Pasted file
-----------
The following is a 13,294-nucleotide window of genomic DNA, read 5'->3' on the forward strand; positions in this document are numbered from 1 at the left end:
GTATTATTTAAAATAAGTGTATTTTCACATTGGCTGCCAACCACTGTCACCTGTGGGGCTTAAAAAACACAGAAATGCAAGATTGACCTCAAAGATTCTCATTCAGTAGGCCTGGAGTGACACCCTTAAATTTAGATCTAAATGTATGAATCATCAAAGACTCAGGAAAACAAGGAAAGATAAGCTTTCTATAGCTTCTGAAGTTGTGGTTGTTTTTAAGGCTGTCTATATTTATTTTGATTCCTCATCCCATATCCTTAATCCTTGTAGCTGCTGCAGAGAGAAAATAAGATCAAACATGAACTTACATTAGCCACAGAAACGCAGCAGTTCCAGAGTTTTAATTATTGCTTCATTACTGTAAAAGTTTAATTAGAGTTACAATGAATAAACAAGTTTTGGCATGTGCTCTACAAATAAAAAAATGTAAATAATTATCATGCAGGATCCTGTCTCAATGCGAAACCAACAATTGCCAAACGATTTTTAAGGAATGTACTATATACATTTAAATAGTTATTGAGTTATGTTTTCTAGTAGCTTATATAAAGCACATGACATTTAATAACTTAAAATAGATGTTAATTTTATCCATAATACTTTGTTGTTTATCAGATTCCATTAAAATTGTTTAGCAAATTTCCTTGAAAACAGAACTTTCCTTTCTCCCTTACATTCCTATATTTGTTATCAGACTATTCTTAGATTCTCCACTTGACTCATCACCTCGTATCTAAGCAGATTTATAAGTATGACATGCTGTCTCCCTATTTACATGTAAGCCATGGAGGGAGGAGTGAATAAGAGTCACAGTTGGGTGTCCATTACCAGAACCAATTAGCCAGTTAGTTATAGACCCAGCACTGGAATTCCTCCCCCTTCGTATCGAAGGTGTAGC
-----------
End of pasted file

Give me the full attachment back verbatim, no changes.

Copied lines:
The following is a 13,294-nucleotide window of genomic DNA, read 5'->3' on the forward strand; positions in this document are numbered from 1 at the left end:
GTATTATTTAAAATAAGTGTATTTTCACATTGGCTGCCAACCACTGTCACCTGTGGGGCTTAAAAAACACAGAAATGCAAGATTGACCTCAAAGATTCTCATTCAGTAGGCCTGGAGTGACACCCTTAAATTTAGATCTAAATGTATGAATCATCAAAGACTCAGGAAAACAAGGAAAGATAAGCTTTCTATAGCTTCTGAAGTTGTGGTTGTTTTTAAGGCTGTCTATATTTATTTTGATTCCTCATCCCATATCCTTAATCCTTGTAGCTGCTGCAGAGAGAAAATAAGATCAAACATGAACTTACATTAGCCACAGAAACGCAGCAGTTCCAGAGTTTTAATTATTGCTTCATTACTGTAAAAGTTTAATTAGAGTTACAATGAATAAACAAGTTTTGGCATGTGCTCTACAAATAAAAAAATGTAAATAATTATCATGCAGGATCCTGTCTCAATGCGAAACCAACAATTGCCAAACGATTTTTAAGGAATGTACTATATACATTTAAATAGTTATTGAGTTATGTTTTCTAGTAGCTTATATAAAGCACATGACATTTAATAACTTAAAATAGATGTTAATTTTATCCATAATACTTTGTTGTTTATCAGATTCCATTAAAATTGTTTAGCAAATTTCCTTGAAAACAGAACTTTCCTTTCTCCCTTACATTCCTATATTTGTTATCAGACTATTCTTAGATTCTCCACTTGACTCATCACCTCGTATCTAAGCAGATTTATAAGTATGACATGCTGTCTCCCTATTTACATGTAAGCCATGGAGGGAGGAGTGAATAAGAGTCACAGTTGGGTGTCCATTACCAGAACCAATTAGCCAGTTAGTTATAGACCCAGCACTGGAATTCCTCCCCCTTCGTATCGAAGGTGTAGC